Susan Branch is the author and illustrator of a number of beautiful books on such topics as cooking and Christmas. She's also an Anglophile and was excited to book a 2 month vacation to England in 2012. She and her husband Joe booked passage on the Queen Mary 2 and set off in May.
Once they arrived in England, they rented a car and drove around to many well-known sights and stayed at beautiful homes in the countryside. She also visited some friends she had known for a while. There are lots of quotes and historical facts included that help to make the pages attractive and interesting.
That said, for a book that touts being about "the English Countryside" quite a lot of the book was taken up with telling the reader about her relationship with her husband, including (this is not an exaggeration) 20 pages on how they met and their first date. There are also way too many tedious details of their day-to-day lives. The part near the beginning when they are on the ship is especially excruciating. Here is a verbatim section from page 57:
I just slept 12 hours! Didn't do too well the rest of yesterday. I was seasick. I put on my wrist bands way too late; next time they go on before I get on the ship, even if the water looks like glass. They usually work for me. Joe's fine, he has the permanent sea legs from years of cooking on a schooner, but if the sea is rough, I can even feel queasy during the forty-five minute ferry ride from Martha's Vineyard to the mainland. Feeling better this morning; knitting & having a cup of chamomile tea to soothe my tummy. Joe's sleeping; he went to the casino after tucking me in last night.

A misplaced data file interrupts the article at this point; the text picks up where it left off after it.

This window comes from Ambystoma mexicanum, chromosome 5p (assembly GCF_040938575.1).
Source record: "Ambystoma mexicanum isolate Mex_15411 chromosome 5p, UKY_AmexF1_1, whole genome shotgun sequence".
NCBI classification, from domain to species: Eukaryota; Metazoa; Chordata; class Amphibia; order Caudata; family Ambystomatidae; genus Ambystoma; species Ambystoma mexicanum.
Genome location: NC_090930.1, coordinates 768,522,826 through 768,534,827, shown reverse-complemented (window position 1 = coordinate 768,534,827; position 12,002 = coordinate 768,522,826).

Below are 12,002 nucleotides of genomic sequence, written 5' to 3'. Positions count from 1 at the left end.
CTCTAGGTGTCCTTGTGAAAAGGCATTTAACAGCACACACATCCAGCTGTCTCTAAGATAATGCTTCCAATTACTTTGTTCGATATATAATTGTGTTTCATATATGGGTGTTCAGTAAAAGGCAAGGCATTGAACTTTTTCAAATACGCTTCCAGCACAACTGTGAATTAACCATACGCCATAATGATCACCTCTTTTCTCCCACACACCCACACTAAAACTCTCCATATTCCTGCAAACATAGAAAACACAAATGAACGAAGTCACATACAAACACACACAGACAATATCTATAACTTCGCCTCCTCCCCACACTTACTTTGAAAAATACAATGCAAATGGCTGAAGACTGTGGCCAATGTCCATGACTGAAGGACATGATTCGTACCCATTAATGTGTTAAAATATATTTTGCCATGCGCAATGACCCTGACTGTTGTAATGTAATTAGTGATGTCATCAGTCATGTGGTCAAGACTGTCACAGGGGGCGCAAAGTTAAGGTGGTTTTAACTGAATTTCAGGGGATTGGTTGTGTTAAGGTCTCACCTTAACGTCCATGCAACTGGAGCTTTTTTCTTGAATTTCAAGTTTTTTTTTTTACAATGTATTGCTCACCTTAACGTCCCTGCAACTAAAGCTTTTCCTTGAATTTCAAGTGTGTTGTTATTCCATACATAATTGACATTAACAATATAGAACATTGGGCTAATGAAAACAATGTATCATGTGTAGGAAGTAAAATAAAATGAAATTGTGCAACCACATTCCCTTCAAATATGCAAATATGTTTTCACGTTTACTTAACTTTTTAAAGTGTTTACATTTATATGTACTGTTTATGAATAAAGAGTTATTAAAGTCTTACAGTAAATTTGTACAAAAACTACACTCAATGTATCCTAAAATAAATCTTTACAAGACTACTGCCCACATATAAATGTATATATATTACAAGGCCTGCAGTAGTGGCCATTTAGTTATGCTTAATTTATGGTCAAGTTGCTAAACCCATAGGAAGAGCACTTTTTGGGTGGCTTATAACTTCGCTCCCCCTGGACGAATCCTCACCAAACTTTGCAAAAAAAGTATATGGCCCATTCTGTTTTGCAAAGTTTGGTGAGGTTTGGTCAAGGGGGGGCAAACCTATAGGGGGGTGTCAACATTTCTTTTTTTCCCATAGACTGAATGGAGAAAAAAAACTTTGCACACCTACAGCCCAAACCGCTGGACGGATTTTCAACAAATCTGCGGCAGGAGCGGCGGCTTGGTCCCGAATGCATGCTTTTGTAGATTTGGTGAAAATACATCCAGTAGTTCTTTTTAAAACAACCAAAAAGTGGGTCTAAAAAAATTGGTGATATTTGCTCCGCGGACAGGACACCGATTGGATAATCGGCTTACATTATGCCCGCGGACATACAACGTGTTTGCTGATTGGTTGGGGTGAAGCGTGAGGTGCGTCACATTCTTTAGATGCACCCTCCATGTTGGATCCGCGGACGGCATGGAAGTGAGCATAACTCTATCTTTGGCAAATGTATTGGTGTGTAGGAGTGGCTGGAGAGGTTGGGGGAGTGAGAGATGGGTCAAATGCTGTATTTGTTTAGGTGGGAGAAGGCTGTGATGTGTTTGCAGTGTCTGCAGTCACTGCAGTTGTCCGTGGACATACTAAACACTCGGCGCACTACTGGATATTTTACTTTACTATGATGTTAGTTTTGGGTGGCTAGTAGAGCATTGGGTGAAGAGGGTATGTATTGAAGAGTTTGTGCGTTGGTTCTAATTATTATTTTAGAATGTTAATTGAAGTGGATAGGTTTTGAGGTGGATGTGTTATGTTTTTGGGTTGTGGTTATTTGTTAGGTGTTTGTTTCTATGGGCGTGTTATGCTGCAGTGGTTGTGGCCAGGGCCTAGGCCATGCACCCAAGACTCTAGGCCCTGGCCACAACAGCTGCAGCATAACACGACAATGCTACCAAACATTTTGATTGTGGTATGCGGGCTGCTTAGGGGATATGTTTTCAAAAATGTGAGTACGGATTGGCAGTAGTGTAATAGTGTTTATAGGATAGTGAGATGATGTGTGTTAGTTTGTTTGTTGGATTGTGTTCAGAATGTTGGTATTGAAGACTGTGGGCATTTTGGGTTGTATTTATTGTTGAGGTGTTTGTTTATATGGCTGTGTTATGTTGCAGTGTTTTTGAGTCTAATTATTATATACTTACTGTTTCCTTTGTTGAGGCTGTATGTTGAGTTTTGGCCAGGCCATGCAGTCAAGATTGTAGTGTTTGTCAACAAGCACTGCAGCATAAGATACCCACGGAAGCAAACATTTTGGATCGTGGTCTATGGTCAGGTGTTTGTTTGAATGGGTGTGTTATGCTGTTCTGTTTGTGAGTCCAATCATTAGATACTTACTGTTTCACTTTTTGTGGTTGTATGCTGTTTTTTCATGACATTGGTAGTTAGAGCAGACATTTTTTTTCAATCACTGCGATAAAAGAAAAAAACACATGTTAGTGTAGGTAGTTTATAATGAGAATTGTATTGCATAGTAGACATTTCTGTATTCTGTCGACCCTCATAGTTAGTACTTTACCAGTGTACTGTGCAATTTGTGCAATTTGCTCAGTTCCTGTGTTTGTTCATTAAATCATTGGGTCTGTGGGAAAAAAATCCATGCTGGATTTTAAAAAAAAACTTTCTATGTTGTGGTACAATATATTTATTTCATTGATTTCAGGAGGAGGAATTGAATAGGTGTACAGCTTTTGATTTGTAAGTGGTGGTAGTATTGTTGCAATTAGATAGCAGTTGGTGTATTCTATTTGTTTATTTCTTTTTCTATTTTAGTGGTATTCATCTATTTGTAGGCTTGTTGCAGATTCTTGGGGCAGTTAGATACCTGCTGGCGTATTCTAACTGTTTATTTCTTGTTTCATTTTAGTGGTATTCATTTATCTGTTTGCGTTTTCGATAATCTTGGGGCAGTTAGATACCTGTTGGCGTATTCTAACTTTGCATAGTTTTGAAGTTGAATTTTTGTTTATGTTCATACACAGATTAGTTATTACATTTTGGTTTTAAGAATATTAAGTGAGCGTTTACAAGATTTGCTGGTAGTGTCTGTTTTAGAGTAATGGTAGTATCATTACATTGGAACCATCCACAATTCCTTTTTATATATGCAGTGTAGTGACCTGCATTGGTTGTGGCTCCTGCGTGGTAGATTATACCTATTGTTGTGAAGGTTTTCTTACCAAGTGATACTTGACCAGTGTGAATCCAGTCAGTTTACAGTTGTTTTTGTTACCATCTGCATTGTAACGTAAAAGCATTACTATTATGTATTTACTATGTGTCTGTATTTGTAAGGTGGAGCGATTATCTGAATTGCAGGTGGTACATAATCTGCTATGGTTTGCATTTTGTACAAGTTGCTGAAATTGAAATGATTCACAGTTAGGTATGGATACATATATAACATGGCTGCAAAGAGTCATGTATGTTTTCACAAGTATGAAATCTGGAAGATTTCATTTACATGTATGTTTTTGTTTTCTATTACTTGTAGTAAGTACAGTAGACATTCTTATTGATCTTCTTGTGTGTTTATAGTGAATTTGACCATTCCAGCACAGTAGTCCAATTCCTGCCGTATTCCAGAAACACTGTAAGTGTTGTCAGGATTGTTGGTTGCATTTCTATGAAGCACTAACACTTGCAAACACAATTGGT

|All we get to hear about Thirsk|
And on and on -- quite a bit of the book is like that. Why the author thinks anyone is actually interested in reading this, or why she'd take the time to artistically render it (and why no editor stepped in and cut out a lot of it) is a mystery. Two places that she visited hardly get a mention: London and Thirsk (home of James Herriott). It's odd that these places, both packed with interesting stuff, are hardly noted, while we get much more detail than we care to about unimportant domestic matters.
Similarly, the last 13 pages of the book are a weird mish-mash of thoughts after her trip, references to her friends, and advice such as "Walk a Country Road as Often as Possible" and ""Listen to Birds Sing" (with the obligatory photo of her and her husband kissing at the end). Again, the book is beautiful -- it's only when you actually start reading the text that the problems begin. If you like to look at pretty pictures, this is a pleasant book to thumb through. If you're not actually acquainted with the author, however, the details and descriptions of her personal life will grow old quickly.
Final Verdict for A Fine Romance: Two Gherkins, for being the embodiment of style over substance